Suffer Little Children to Come Unto Me

Mark 10:14
14 But when Jesus saw it, he was much displeased, and said unto them, Suffer the little children to come unto me, and forbid them not: for of such is the kingdom of God.

Under the influence of false doctrine, this passage has been used in the endeavour to prove that infants go to heaven at death. This abolishes "faith" as a condition of salvation, puts a premium on ignorance, and compels us to discount the value of the gospel. "The just shall live by faith" (Rom. 1:17; Gal. 3:11; Heb. 10:38). "But, without faith it is impossible to please him: for he that cometh to God must believe that he is, and that he is a rewarder of them that diligently seek him" (Heb. 11:6). "Alienated from the life of God through ignorance" (Eph. 4:18). "The gospel of Christ is the power of God unto salvation to every one that believeth" (Rom. 1:16). If infants are saved in ignorance and, "without faith," and go to heaven at death, then these things are not true, and it is a great pity we did not all die in infancy, and not grow up to maturity, perhaps to learn the gospel only to disobey and be lost! An interpretation that leads to such conclusions must be wrong. The root of the error is a wrong doctrine concerning human nature, which of necessity upsets Christ's doctrine of "the Kingdom of God" (verse 15) and the relation of children thereto.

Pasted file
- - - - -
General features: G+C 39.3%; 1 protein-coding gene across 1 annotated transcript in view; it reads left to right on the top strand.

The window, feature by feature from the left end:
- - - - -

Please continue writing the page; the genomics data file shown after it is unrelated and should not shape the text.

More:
Children considered merely as children are nothing in the sight of God; yea, "All nations before him are as nothing; and they are counted to him less than nothing and vanity" (Isa. 40:17). They are but the mortal descendants of our first parents, who were condemned to die because of sin (Gen. 2:17). "That which is born of the flesh is flesh," says the Lord Jesus (John 3:6). And "the flesh profiteth nothing" (John 6:63). Adam and Eve were expressly cut off from access to the tree of life, lest they should "eat and live for ever" (Gen. 3:22). "Dust thou art, and unto dust shalt thou return" (verse 19) was the sentence. And since they did not live for ever, but returned to dust, their progeny could not and did not inherit immortality from them, but returned to dust likewise. As a matter of fact, the first baby turned out to be a murderer. "Cain was of that wicked one, and slew his brother" (1 John 3:12). In after times, God commanded the destruction of many "infants and sucklings." "Go and smite Amelek, and utterly destroy all that they have, and spare them not; but slay both man and woman, infant and suckling, ox and sheep, camel and ass" (1 Sam. 15:3). And the sword of the Lord destroyed the sucklings of Israel also when they too transgressed (Deut. 32:25; Jer. 44:7). "Not because they were responsible transgressors, but on the same principle that men not only destroy all adult serpents that come in their way, but their thread-like progeny also." It is true that Paul speaks of "holy" children in 1 Cor. 7:14; but the word here simply means legitimate as against "unclean" or illegitimate: for the question under consideration was marriage with unbelievers, as forming part of the larger question of marriage in general. "By one man sin entered into the world, and death by sin" (Rom. 5:12). "Death reigned from Adam to Moses, even over them that had not sinned after the similitude of Adam's transgression" (verse 14); that is, over the multitude of infants and sucklings that died before they had time to become actual transgressors. How many such would be swept away in the Deluge!